Check the plug and cable if your AC isn’t blowing cool air. If both are fine, it may be the electrical panel. A blown fuse or tripped breaker will cause these issues.

3. Dirty Filters

Having a dirty air filter is a common reason for air conditioners to fail to provide cool air. Ice can form on the outside and evaporator coils if your air conditioner keeps running. 

4. Damage Heat Pumps

Heat pumps appear like AC units but have separate components to heat and chill your home. It operates like an air conditioner condenser unit, with the same issues: filthy, clogged, frozen coils, refrigerant leaks, and compressor failures. Check the thermostat, air filter, and condenser unit for concerns if your heat pump isn’t cooling. Call your dealer if you’re still sweating after checking everything.

5. Damaged Parts

Your condenser unit may have a broken part. A failed compressor or interior coil could be expensive to repair. A bad capacitor or contactor may prevent the electrical system from working properly if your exterior condenser doesn’t operate.

The refrigerant in the lines won’t move correctly if the compressor fails. Refrigerant can leak from a defective indoor coil. A bad compressor or indoor coil is rare unless your unit is old. To properly identify these issues, you’ll need a technician. Room air conditioners use sensors to manage coolant flow. Your air conditioner may cycle or not reach the right temperature if these sensors break.

The sensor wire should bend near the coil but not contact it. It’s easy to do yourself, but make sure the device is off and use caution. Check the air damper too. Opening it lets outside air in, which wastes energy. Check the back cover, which many neglects to remove after winter. Check that the air conditioner’s warm-end condensing coils last. To clean the coils, remove the air conditioner’s cover.

6. Ice Buildup

Ice can form in your AC for many causes. First, clean your coils and filters to improve airflow. Run the air conditioner’s fan to melt the ice after cleaning the filters and coils. The AC may not blow cold air if refrigerant levels are low.

7. Electrical Errors

Electrical issues can prevent your AC from blowing chilly air. Sensors, thermostats, and even wiring can malfunction. Check the circuit breaker for your AC system.

8. Check Thermostat’s Cooling Mode

A licensed electrician should diagnose and repair any additional electrical faults for safety and warranty purposes.

9. Coolant Deficiency

Air moving over the evaporator coils is cooled by the coolant, which then cools the room. The AC doesn’t cool when this coolant level drops. At this point, call a PRO for coolant filling.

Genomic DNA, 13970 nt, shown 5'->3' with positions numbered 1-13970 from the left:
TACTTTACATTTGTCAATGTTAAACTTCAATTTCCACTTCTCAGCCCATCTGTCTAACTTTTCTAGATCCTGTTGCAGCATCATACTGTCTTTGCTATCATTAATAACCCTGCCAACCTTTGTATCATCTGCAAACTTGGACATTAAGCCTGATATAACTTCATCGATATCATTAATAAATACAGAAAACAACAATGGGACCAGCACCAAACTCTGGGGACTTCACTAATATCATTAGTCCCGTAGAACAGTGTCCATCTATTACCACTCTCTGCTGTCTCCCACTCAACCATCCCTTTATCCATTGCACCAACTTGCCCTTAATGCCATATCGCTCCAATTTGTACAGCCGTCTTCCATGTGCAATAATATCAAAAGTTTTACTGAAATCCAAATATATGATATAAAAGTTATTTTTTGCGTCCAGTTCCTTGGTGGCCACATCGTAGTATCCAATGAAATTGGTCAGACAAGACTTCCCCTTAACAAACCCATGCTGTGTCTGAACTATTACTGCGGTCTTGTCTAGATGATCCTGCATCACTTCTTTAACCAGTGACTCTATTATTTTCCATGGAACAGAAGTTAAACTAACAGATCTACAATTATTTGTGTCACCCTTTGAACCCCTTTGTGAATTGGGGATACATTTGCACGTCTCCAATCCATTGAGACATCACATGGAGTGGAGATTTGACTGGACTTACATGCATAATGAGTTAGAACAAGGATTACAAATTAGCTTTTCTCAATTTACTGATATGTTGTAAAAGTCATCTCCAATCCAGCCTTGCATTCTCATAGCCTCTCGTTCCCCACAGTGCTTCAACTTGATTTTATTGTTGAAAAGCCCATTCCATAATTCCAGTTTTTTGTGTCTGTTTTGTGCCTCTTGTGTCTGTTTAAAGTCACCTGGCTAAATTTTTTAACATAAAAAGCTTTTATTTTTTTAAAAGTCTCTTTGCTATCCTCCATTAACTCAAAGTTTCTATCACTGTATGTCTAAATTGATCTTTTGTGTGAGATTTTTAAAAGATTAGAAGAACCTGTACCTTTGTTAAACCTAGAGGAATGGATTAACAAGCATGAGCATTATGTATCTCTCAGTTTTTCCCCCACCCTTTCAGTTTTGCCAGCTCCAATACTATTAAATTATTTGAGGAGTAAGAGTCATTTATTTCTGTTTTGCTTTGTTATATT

10. Change the Thermostat

When an air conditioner works but doesn’t cool, someone may have switched the thermostat from “Automatic” to “Fan.”

When the thermostat is set to “Automatic,” the air conditioning turns on when the indoor temperature climbs above the predetermined temperature. Having the unit set to “Fan” instead of “Cool” will cause it to circulate air through the ducts.

11. Incandescent Light and Poor Insulation

Remove unneeded heat sources to help your AC chill your room. It entails tinting or covering direct-sunlight windows and switching to LED lights. These provide less heat and lower utility expenses.

12. Airflow Switch Problem

Some air handlers have a safety float switch that switches off the equipment if the drain pipe overflows. After cleaning the condenser drainpipe, reset the switch if it trips.

13. Unclog the Condensate Drain

Air conditioners condense humidity, which must go somewhere. Depending on your system, condensation drain hoses transport water to a floor drain or outside. Some AC won’t blow cold air, while others shut down.

14. Low Refrigerant Levels

Low refrigerant prevents your air conditioner from cooling your home. However, a closed-loop air conditioning system should never leak refrigerant. Low refrigerant indicates a leak. This leak will continue to leak refrigerant, squandering your money. R-22 repairs have skyrocketed due to its phaseout. Due to decreased supplies, R-22 refrigerant repairs can cost $400 or more.

15. The Intense Heat in the Atmosphere

An air conditioner’s efficiency is maximized at a specific temperature range (ambient temperature). The cooling system becomes less effective when the temperature rises above the ideal range. As the temperature outdoors rises, the compressor can eventually overheat and fail.

16. Ignoring Routine Maintenance